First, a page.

Up the mountain slightly, Ada and the boys were making good pace with the local guide Mandy despite the relentless incline and difficult terrain. After the first hour, the grass again disappears to leave a vast mountain top of shattered rock. As we entered the cloud, the visibility worsened with our head torches only just lighting up enough of the path to navigate up – without Mandy, we would have been lost in seconds. The wind also quickly increased as we got to the summit, affording very little time to take a photo before returning to the relative shelter of the mountainside. The descent was treacherous and constant, leading to knee complaints from almost everyone bar Mandy who we had trouble keeping pace with as she hopped down without poles and with hands in pockets – a true pro!
The girls made it to 200m below the summit before they turned back to make sure they were back before the boys. Kayleigh and Sorcha decided to have a karaoke session on the way back down which helped us navigate the rocks in the dark – poor Stu and Katie had to listen to renditions of Tenacious D and Lonely Island. Nearing the bottom of the mountain there is a fast running waterfall you need to step across which was a lot easier when we crossed in natural light. Luckily there were guides there from other groups helping everyone across the waterfall in the dark which made a huge difference. There wasn’t a lot scarier than trying to navigate across a waterfall in the dark with just your headtorch for visibility, knowing a slip would end in getting completely soaked and most likely badly injured.
The girls made it back to the bus 20 minutes before Ada and the boys, giving them enough time to get changed and organise their bags for the next mountain, something much easier to do with less people and a stationary bus. They also got back just in time to miss the torrential rain that hit the others in the final throws of the descent before finishing in a highly respectable time of 3h 45m.
We left for Snowdon at 1am, with everyone doing their best to get comfortable on a minibus full of suitcases, wet clothes and the smell of deep heat. Katie would be awarded best sleeper, seemingly able to sleep at any point in any position, perhaps something to do with the student lifestyle! We arrived at a service station just after 4am to switch drivers and refuel, all confused as to why there was still 2.5 hours to go until Snowdon. Unfortunately due to some torrential rain that we caught the beginning of at Scafell, the driver was unable to travel more than 30mph for the initial journey, ultimately losing 2 hours and the chance of completing the challenge in under 24 hours.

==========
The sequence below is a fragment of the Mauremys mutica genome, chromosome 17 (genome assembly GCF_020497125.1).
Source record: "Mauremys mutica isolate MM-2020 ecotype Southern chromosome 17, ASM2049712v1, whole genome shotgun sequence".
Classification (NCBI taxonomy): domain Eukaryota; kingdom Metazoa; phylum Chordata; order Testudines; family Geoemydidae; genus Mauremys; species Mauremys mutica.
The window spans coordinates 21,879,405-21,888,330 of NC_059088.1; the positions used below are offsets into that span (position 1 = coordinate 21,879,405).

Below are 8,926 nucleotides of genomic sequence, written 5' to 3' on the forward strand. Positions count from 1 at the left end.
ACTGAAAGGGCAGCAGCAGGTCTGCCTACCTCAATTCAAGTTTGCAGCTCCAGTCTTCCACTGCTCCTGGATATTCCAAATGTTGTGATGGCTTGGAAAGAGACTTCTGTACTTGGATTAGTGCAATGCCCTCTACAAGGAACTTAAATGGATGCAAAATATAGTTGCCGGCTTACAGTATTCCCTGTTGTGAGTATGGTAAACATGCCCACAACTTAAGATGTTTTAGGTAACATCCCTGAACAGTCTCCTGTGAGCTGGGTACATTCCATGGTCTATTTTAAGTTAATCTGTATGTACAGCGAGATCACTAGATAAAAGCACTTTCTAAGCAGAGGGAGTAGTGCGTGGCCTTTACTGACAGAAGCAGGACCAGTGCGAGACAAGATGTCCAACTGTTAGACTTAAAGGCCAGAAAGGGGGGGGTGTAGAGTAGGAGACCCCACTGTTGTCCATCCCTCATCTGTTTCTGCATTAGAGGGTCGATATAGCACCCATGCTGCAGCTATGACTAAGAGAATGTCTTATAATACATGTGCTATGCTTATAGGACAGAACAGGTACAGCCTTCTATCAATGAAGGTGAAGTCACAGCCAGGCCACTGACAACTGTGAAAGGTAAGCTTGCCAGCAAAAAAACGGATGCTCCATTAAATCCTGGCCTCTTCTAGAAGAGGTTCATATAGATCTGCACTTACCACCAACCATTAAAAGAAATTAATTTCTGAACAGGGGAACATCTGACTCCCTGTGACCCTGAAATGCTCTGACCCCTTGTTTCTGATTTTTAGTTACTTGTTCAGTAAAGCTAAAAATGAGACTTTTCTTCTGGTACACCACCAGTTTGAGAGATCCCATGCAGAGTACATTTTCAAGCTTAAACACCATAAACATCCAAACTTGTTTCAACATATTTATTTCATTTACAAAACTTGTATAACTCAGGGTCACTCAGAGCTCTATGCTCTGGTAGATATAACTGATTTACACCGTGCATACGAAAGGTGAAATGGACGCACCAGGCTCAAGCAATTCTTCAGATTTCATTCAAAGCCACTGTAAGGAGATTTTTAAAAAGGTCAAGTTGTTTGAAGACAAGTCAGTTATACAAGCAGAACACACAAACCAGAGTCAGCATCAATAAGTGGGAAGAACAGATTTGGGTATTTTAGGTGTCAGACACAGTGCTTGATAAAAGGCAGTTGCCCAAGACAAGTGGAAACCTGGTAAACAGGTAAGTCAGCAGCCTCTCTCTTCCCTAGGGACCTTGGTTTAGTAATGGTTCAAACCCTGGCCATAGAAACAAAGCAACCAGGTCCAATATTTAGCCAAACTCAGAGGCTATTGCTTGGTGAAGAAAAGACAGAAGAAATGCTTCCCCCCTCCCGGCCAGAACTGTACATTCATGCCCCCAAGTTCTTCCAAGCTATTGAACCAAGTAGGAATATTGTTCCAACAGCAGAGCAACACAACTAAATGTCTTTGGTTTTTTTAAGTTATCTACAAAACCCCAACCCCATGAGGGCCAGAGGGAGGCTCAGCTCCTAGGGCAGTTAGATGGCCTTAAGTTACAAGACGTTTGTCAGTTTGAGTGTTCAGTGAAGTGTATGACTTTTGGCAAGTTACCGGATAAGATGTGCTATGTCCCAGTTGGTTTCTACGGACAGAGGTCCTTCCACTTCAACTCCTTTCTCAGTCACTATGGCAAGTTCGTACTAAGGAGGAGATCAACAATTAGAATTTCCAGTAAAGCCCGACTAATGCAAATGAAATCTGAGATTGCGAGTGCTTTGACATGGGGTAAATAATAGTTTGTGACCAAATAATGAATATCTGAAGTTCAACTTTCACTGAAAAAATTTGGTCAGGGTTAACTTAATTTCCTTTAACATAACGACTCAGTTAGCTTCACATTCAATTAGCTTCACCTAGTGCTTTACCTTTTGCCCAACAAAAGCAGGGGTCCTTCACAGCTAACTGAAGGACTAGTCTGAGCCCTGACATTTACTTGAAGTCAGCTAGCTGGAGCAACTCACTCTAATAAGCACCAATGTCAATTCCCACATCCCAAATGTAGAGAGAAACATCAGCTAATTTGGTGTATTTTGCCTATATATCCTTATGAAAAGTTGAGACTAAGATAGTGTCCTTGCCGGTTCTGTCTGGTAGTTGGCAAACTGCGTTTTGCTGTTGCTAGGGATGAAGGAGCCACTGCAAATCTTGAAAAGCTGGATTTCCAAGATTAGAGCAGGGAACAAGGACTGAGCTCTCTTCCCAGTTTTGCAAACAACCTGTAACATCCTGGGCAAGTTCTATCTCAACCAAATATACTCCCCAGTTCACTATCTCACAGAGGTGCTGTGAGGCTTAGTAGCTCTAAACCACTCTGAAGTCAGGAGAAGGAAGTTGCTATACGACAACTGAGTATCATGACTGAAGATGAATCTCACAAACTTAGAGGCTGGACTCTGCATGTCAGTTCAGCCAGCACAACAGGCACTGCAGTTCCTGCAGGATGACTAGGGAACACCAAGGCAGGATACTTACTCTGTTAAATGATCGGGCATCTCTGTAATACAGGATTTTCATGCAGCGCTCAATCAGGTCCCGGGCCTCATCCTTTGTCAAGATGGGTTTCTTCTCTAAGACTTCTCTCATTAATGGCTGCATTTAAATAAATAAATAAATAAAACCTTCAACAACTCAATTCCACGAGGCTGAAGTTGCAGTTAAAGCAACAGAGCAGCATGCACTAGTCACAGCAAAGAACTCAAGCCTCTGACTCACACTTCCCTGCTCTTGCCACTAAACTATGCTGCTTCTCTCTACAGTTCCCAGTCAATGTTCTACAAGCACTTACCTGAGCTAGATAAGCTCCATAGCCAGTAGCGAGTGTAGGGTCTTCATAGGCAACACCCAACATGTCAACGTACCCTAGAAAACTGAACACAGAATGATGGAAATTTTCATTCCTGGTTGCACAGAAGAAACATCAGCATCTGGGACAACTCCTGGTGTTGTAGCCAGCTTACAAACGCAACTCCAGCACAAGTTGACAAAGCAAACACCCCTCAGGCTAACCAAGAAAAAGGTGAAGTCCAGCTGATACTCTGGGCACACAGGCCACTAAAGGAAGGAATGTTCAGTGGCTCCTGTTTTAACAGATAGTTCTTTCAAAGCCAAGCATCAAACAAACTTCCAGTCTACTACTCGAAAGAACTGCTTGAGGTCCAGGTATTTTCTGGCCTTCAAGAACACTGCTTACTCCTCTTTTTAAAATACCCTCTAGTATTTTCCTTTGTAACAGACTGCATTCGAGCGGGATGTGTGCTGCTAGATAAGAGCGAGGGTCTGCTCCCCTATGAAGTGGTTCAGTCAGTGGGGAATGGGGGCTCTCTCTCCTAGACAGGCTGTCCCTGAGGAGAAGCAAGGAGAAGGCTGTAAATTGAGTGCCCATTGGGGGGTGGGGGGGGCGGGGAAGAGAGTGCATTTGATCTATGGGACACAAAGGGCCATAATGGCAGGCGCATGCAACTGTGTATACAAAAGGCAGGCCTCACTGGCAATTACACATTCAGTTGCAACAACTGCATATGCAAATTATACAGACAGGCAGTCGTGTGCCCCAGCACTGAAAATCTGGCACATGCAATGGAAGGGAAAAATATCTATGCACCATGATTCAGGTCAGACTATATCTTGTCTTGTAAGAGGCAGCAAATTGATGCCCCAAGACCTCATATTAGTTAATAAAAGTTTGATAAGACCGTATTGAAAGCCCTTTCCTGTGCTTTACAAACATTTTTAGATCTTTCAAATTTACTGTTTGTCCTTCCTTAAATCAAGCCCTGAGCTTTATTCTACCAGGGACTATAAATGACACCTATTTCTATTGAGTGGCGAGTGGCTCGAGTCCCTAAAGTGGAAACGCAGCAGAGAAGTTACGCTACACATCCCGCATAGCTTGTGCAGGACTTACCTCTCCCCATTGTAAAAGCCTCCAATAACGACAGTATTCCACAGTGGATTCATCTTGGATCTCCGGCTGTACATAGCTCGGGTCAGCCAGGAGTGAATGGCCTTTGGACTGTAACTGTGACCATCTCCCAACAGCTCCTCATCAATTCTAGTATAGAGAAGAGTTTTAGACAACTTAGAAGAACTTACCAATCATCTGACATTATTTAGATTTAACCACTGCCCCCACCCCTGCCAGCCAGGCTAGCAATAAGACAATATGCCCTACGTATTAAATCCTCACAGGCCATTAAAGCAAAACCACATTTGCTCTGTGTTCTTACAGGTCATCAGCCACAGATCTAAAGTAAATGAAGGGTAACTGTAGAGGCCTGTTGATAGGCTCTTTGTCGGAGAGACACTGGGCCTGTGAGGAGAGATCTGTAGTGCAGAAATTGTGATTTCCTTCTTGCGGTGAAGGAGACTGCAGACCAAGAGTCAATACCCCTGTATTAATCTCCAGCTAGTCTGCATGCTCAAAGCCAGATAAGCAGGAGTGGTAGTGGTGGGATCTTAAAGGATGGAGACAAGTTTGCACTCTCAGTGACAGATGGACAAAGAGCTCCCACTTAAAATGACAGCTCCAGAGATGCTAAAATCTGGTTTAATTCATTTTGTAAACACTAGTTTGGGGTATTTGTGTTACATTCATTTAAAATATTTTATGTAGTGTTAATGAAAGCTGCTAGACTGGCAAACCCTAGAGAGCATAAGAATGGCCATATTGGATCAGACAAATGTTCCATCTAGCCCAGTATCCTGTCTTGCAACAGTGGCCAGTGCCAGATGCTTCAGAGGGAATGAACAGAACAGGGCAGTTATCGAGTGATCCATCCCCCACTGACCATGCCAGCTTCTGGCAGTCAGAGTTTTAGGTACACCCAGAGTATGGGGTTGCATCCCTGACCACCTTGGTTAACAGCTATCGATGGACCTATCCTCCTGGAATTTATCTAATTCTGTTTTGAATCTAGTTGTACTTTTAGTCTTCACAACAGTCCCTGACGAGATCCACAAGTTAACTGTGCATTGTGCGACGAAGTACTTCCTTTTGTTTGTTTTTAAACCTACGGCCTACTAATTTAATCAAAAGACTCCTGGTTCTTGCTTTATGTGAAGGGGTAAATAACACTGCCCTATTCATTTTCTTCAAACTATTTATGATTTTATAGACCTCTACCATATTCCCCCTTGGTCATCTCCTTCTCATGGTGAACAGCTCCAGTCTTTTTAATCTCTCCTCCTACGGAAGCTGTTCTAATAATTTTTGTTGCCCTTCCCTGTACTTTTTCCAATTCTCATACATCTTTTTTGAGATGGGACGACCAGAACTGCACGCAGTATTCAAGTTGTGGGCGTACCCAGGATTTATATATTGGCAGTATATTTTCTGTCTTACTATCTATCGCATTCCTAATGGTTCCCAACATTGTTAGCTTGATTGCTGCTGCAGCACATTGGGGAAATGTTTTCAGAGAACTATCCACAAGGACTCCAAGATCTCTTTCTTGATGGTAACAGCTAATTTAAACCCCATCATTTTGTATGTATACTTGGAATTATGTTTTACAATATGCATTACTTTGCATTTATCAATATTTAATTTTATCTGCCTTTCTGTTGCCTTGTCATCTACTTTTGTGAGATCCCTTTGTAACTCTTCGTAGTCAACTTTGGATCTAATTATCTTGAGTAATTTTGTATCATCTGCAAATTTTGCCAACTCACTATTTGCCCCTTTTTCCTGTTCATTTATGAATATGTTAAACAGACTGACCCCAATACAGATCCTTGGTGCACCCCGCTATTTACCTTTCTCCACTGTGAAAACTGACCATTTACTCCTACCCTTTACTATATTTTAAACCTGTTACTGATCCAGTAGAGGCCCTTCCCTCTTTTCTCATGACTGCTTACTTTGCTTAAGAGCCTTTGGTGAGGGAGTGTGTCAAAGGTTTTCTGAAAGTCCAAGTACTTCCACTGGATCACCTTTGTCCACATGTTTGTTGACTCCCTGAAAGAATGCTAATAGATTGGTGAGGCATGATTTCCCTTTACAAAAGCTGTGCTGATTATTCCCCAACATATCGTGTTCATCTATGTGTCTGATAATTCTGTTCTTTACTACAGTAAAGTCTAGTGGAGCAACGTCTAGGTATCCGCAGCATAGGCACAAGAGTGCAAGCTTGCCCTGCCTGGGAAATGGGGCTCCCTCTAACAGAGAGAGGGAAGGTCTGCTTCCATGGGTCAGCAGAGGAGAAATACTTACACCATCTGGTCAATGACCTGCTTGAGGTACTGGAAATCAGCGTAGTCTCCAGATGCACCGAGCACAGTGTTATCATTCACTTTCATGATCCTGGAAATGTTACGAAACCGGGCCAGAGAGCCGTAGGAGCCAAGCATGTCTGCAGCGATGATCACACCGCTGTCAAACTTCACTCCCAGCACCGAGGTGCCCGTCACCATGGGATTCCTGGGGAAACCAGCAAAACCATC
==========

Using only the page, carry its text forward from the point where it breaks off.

Unperturbed, we arrived at Snowdon at 6:30, sleep-deprived and stiff-legged. We donned boots and gingerly exited the bus, prepared for the final hurdle. The start saw an immediate gap created with David, Chris, Mike and Pedro forging ahead with our new guide Sam, keen to scale the mountain as fast as possible. We knew we couldn’t make the 24 hours after losing so much time on the bus journey down (even though we learnt of a £20,000 reward for the first person to scale the summit and back in under an hour – maybe next time!) but if we could bring the total climb in at under 13 hours, at least we’d know we couldn’t blame ourselves for the time failure.
The first two-thirds of Snowdon is relatively pleasant compared to the relentless incline of Scafell Pike with rocky steps interspersed with shallow inclines allowing the boys to make excellent progress in the first hour. We were even afforded stunning views of the nearby mountains, valleys and lakes, the only time we’d actually seen anything of the neighbouring scenery all day. The final third got a lot trickier with steep craggy rocks to ascend as the cloud and fog enveloped us, but we were at the top in under 2 hours, ready for the obligatory photo and the need to walk down from the exposed plateau before being blown down by the savage wind.